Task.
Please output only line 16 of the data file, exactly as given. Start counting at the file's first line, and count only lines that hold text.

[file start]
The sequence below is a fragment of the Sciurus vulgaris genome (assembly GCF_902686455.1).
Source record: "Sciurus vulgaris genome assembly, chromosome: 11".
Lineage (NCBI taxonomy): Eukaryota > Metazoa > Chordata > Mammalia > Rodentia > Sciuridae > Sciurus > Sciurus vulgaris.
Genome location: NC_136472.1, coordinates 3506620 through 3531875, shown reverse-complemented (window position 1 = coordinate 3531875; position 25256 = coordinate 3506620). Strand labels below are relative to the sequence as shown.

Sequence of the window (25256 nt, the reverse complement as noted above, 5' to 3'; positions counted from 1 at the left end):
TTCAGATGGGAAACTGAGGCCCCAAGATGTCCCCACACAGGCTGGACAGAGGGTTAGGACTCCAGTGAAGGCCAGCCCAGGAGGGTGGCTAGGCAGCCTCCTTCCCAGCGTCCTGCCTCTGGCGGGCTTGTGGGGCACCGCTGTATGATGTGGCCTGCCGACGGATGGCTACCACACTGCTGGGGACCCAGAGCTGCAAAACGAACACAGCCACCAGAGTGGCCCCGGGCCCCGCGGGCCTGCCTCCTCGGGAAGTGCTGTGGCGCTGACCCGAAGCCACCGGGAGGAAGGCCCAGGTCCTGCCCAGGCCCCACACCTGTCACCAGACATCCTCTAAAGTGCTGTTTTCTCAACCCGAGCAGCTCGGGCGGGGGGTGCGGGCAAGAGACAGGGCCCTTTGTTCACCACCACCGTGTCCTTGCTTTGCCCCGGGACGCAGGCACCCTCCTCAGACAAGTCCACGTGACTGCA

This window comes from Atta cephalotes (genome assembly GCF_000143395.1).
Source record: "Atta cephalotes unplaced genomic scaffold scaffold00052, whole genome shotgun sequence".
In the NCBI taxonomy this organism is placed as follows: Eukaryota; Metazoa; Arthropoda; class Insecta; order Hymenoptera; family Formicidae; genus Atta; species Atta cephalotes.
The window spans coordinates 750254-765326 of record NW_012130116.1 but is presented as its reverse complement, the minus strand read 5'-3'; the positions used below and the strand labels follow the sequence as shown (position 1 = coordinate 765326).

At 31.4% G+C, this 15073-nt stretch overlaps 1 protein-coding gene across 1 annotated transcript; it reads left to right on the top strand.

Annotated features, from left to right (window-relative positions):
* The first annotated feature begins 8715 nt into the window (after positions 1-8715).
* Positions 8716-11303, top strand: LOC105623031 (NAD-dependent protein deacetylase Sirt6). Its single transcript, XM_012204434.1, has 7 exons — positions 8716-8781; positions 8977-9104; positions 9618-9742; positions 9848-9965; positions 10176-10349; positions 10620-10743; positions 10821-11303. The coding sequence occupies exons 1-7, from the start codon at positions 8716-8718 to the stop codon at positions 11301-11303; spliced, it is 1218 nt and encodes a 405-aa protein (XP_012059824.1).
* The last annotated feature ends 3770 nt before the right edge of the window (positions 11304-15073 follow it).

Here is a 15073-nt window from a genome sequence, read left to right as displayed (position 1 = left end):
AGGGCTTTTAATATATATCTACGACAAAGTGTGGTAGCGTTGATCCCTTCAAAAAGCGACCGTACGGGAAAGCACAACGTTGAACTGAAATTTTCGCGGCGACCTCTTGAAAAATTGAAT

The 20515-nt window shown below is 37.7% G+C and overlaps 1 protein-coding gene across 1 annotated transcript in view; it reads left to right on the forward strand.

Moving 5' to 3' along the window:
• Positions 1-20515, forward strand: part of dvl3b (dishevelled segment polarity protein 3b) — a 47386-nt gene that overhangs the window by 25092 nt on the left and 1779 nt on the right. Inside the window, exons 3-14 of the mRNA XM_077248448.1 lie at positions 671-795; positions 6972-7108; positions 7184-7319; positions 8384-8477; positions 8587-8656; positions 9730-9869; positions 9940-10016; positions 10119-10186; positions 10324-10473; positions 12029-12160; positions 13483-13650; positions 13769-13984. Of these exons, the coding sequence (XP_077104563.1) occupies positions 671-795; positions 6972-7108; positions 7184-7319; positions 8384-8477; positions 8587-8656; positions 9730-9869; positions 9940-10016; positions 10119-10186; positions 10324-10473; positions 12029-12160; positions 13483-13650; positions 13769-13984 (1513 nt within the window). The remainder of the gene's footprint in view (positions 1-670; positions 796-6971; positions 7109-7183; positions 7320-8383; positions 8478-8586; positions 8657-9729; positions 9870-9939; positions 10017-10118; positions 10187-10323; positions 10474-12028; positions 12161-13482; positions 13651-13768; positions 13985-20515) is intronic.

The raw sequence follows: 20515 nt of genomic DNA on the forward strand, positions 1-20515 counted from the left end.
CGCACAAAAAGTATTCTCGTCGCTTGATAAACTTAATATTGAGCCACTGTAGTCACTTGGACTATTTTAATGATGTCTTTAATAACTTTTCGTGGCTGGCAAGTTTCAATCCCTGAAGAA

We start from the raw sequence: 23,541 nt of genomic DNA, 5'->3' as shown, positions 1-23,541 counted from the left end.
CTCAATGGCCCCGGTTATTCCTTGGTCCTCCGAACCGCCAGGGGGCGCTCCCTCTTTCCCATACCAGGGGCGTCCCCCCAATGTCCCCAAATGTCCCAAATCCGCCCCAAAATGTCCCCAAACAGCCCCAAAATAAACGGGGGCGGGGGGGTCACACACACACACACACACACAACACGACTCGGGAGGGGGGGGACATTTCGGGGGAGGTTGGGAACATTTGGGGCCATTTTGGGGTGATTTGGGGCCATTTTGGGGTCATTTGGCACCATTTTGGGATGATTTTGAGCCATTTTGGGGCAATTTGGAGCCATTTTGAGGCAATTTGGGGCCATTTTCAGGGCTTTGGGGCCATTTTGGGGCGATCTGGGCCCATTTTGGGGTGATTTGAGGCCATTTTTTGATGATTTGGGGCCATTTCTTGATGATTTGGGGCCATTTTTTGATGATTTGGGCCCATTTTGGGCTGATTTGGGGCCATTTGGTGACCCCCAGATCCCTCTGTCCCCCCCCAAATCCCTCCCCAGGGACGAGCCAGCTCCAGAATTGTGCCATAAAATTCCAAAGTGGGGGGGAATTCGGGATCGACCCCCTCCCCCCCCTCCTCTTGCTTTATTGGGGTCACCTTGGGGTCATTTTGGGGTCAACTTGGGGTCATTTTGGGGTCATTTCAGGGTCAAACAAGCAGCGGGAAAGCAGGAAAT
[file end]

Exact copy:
Here is a 15073-nt window from a genome sequence, read left to right as displayed (position 1 = left end):